Exploring the Islands Surrounding Singapore

September 25, 2013

Lifestyle, Travel, World News

Singapore is a metropolitan city and a melting pot of people, languages and culture. There is no lack of activity or novelty in this urban island, but city life can sometimes take its toll on the mind and body. Whether you are a tourist or a local, the islands surrounding Singapore offer both a welcome refuge from the concrete jungle and a peek into Singapore’s pre-urban past. Let’s check out some of these destinations within a two-hour boat ride from Singapore.

Pulau Ubin

pulau ubinPulau Ubin is one of the few remaining undeveloped areas within Singapore. Located 15 minutes away from Changi pier, Ubin is an enchanting destination that has an element of timelessness and is a must-see for any would be visitor. It stands in sharp contrast to the skyscraper filled mainland, with one of its major attractions being the 19th century wooden houses that are home to cheery, easy-going villagers.

Some of its rural charm includes unfettered forests, age old dust paths and a laid back pace of life that makes one feel liberated from the modern pressures of life. Visitors have the option of cycling off to a wetland reserve – Chek Jawa – or simply whiling away at the local eatery enjoying the tranquility of the rural landscape.

You can reach the island by catching a bumboat from the Changi ferry terminal.

St John’s Island

st john

St John’s Island is another popular destination within Singapore. It offers an idyllic retreat for visitors who can choose among picnicking at its remarkable beach, getting a tan or even just strolling around the island to experience nature at her best.

St John’s Island also has an exquisite coral reef home to a school of dolphins that on a good day can be seen playing in the water. For individuals who seek tranquility, taking part in a nature walk conducted by the local marine institute would be a good idea.

The island can be accessed via the daily ferries leaving from Marina South Pier.

Batam

batam resortAlthough Batam (part of Indonesia) is known for its luxurious resorts and sprawling golf courses, it is not the reserve of well-heeled travelers. There are actually numerous locations on this island that offers budget-friendly refuge from the hustle and bustle of city life. Located 20 kilometers from Singapore’s south coast, Batam is also a gateway to Indonesia and its famous Riau Archipelago.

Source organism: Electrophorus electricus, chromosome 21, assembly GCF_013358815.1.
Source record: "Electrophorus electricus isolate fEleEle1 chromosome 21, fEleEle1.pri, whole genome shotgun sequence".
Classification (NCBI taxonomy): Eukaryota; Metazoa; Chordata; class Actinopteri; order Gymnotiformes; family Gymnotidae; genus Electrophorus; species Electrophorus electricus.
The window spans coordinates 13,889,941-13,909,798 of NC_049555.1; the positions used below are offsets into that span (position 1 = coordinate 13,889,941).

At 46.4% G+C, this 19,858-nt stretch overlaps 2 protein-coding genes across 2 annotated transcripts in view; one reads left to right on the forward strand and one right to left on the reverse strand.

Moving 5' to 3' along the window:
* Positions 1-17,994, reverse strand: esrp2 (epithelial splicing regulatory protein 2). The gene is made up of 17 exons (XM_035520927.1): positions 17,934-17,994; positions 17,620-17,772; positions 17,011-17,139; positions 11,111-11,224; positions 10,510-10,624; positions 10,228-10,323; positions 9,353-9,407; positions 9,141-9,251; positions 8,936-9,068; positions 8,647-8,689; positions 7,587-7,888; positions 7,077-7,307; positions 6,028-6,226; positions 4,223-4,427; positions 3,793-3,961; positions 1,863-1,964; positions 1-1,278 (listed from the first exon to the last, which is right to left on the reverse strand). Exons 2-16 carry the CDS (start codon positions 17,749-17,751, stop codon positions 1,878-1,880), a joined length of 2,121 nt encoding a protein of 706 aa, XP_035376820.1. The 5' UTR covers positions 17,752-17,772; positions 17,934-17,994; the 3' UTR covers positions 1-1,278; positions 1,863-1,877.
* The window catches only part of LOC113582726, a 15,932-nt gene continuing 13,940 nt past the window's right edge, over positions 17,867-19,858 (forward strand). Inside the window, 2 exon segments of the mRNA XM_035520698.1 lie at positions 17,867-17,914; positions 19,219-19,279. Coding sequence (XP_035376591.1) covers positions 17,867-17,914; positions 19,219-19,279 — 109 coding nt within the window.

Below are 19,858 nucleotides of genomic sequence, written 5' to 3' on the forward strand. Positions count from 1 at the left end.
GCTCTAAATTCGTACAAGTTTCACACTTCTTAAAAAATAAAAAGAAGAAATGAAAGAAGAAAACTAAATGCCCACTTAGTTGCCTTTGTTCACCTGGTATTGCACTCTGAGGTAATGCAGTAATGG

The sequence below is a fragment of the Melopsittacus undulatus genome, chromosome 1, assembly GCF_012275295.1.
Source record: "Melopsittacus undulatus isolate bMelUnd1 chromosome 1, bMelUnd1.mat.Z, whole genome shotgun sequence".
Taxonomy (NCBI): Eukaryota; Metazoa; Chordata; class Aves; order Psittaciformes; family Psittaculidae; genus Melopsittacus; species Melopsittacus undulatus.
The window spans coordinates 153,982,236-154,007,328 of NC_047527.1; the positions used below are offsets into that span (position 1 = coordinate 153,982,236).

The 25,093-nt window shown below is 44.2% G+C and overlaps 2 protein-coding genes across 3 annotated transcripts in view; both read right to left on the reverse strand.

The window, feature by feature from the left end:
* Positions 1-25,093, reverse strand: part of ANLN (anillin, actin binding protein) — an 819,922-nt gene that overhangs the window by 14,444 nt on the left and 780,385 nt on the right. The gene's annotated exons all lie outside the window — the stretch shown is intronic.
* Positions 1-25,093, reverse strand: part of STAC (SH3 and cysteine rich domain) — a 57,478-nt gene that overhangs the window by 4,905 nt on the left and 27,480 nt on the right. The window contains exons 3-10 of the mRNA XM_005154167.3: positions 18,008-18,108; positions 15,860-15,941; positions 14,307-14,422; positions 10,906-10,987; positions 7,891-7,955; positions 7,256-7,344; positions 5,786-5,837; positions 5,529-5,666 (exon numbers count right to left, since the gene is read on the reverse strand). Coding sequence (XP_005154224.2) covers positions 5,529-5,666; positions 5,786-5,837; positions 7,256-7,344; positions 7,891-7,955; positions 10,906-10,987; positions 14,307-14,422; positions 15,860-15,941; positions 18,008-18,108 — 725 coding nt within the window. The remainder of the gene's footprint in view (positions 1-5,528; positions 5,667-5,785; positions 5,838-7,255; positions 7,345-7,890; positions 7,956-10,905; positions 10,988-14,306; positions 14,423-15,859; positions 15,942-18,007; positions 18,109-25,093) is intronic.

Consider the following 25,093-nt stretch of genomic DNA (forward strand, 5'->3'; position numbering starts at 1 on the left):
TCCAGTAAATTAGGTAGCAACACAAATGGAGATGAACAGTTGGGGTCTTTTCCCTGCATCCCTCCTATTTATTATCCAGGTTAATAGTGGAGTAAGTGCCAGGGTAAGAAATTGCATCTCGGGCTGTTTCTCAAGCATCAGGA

Visitors have the option of hiring a vehicle and setting out on an enchanting drive through the island. Some of the most notable landmarks that can be viewed during these drives include the Barelang bridge – a signature landmark in Batam and camp Sinam: now a ghost town that once hosted thousands of refugees during the Indochina war.

For those more interested in having a good time, the Melur beach renowned for its pristine conditions is the destination of choice. You can then spend the rest of the day at the Sekupang district best known for its luxurious spa and massage treatments.

The island can be accessed via BatamFast Ferry which runs a frequent 45 minute ferry service departing from Singapore’s Harbourfront Terminal.

Bintan (Tanjung Pinang)

bintan--indonesia

This Indonesian island lies right next to Batam and can be best described as sleepy village with one of the finest beaches in Asia.

When visiting this island, it would be a good idea to first power-up with traditional buffet – Nasi Campur – before heading out to the coastline.

The view from the coastline is quite remarkable making a stroll on the peaceful stretches of sand one of the major highlights when visiting. The day can then be completed by a visit to the Penyangat island ruins (ancient capital of the Malay Kingdom) and a seafood meal at the Melayu square.

The island can be accessed via a 90 minute ferry ride from the Tanah Merah terminal.

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About Michael Drezner

Michael holds a degree in Journalism, and is currently the Senior Editor for Augusta Focus. Besides writing, Michael is also an avid photographer and enjoys travelling. Connect with Michael on Google+

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